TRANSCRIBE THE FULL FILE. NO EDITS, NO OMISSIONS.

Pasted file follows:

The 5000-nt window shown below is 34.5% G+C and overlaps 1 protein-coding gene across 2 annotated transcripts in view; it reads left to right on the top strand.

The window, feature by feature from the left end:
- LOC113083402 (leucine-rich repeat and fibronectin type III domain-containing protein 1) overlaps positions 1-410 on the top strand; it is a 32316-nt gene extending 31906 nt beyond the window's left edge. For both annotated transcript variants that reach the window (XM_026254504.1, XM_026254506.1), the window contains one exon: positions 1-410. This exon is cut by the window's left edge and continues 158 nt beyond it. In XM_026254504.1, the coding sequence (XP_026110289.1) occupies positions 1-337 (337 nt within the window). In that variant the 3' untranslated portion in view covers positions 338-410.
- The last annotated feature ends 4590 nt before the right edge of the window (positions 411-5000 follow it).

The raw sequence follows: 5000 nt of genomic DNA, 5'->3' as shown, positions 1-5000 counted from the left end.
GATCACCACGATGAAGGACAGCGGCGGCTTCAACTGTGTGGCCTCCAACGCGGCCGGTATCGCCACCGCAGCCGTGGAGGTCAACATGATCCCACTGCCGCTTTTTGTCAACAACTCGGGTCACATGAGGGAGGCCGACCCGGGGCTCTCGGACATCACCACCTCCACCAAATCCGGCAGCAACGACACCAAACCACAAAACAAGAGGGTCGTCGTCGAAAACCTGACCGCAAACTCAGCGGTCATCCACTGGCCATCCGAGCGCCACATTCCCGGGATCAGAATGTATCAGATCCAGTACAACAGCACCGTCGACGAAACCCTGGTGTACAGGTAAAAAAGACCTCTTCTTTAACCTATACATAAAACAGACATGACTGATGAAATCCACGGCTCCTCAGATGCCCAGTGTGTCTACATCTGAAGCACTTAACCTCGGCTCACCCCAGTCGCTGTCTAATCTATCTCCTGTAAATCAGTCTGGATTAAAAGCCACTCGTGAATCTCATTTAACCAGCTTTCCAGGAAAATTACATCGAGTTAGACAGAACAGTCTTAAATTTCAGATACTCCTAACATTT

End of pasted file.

The 5000-nt window shown below is 34.5% G+C and overlaps 1 protein-coding gene across 2 annotated transcripts in view; it reads left to right on the top strand.

The window, feature by feature from the left end:
- LOC113083402 (leucine-rich repeat and fibronectin type III domain-containing protein 1) overlaps positions 1-410 on the top strand; it is a 32316-nt gene extending 31906 nt beyond the window's left edge. For both annotated transcript variants that reach the window (XM_026254504.1, XM_026254506.1), the window contains one exon: positions 1-410. This exon is cut by the window's left edge and continues 158 nt beyond it. In XM_026254504.1, the coding sequence (XP_026110289.1) occupies positions 1-337 (337 nt within the window). In that variant the 3' untranslated portion in view covers positions 338-410.
- The last annotated feature ends 4590 nt before the right edge of the window (positions 411-5000 follow it).

The raw sequence follows: 5000 nt of genomic DNA, 5'->3' as shown, positions 1-5000 counted from the left end.
GATCACCACGATGAAGGACAGCGGCGGCTTCAACTGTGTGGCCTCCAACGCGGCCGGTATCGCCACCGCAGCCGTGGAGGTCAACATGATCCCACTGCCGCTTTTTGTCAACAACTCGGGTCACATGAGGGAGGCCGACCCGGGGCTCTCGGACATCACCACCTCCACCAAATCCGGCAGCAACGACACCAAACCACAAAACAAGAGGGTCGTCGTCGAAAACCTGACCGCAAACTCAGCGGTCATCCACTGGCCATCCGAGCGCCACATTCCCGGGATCAGAATGTATCAGATCCAGTACAACAGCACCGTCGACGAAACCCTGGTGTACAGGTAAAAAAGACCTCTTCTTTAACCTATACATAAAACAGACATGACTGATGAAATCCACGGCTCCTCAGATGCCCAGTGTGTCTACATCTGAAGCACTTAACCTCGGCTCACCCCAGTCGCTGTCTAATCTATCTCCTGTAAATCAGTCTGGATTAAAAGCCACTCGTGAATCTCATTTAACCAGCTTTCCAGGAAAATTACATCGAGTTAGACAGAACAGTCTTAAATTTCAGATACTCCTAACATTT